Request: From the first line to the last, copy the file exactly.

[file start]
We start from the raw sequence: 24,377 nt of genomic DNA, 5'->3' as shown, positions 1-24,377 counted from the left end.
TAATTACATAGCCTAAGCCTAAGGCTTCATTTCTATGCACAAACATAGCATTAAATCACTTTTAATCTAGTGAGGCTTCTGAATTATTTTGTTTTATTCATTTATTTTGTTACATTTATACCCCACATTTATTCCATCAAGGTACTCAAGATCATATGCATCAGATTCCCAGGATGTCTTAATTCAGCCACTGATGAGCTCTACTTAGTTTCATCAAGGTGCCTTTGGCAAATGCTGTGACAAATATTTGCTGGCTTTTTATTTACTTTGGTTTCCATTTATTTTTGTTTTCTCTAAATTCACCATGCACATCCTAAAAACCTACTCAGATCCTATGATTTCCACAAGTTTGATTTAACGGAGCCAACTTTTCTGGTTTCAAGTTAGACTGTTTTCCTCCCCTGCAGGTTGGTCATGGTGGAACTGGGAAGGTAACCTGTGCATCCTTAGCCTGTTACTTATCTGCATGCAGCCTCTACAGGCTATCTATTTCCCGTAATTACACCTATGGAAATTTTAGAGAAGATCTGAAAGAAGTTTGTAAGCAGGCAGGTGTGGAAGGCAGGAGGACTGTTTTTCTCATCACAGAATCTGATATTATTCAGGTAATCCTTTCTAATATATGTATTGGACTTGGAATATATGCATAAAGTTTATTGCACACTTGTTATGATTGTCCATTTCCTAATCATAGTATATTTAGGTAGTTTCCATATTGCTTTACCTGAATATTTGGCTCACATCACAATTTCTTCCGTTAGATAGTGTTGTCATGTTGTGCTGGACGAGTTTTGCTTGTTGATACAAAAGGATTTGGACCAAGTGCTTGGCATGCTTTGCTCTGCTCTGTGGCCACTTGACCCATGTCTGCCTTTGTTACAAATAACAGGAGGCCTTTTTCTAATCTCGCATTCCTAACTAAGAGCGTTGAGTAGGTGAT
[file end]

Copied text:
We start from the raw sequence: 24,377 nt of genomic DNA, 5'->3' as shown, positions 1-24,377 counted from the left end.
TAATTACATAGCCTAAGCCTAAGGCTTCATTTCTATGCACAAACATAGCATTAAATCACTTTTAATCTAGTGAGGCTTCTGAATTATTTTGTTTTATTCATTTATTTTGTTACATTTATACCCCACATTTATTCCATCAAGGTACTCAAGATCATATGCATCAGATTCCCAGGATGTCTTAATTCAGCCACTGATGAGCTCTACTTAGTTTCATCAAGGTGCCTTTGGCAAATGCTGTGACAAATATTTGCTGGCTTTTTATTTACTTTGGTTTCCATTTATTTTTGTTTTCTCTAAATTCACCATGCACATCCTAAAAACCTACTCAGATCCTATGATTTCCACAAGTTTGATTTAACGGAGCCAACTTTTCTGGTTTCAAGTTAGACTGTTTTCCTCCCCTGCAGGTTGGTCATGGTGGAACTGGGAAGGTAACCTGTGCATCCTTAGCCTGTTACTTATCTGCATGCAGCCTCTACAGGCTATCTATTTCCCGTAATTACACCTATGGAAATTTTAGAGAAGATCTGAAAGAAGTTTGTAAGCAGGCAGGTGTGGAAGGCAGGAGGACTGTTTTTCTCATCACAGAATCTGATATTATTCAGGTAATCCTTTCTAATATATGTATTGGACTTGGAATATATGCATAAAGTTTATTGCACACTTGTTATGATTGTCCATTTCCTAATCATAGTATATTTAGGTAGTTTCCATATTGCTTTACCTGAATATTTGGCTCACATCACAATTTCTTCCGTTAGATAGTGTTGTCATGTTGTGCTGGACGAGTTTTGCTTGTTGATACAAAAGGATTTGGACCAAGTGCTTGGCATGCTTTGCTCTGCTCTGTGGCCACTTGACCCATGTCTGCCTTTGTTACAAATAACAGGAGGCCTTTTTCTAATCTCGCATTCCTAACTAAGAGCGTTGAGTAGGTGAT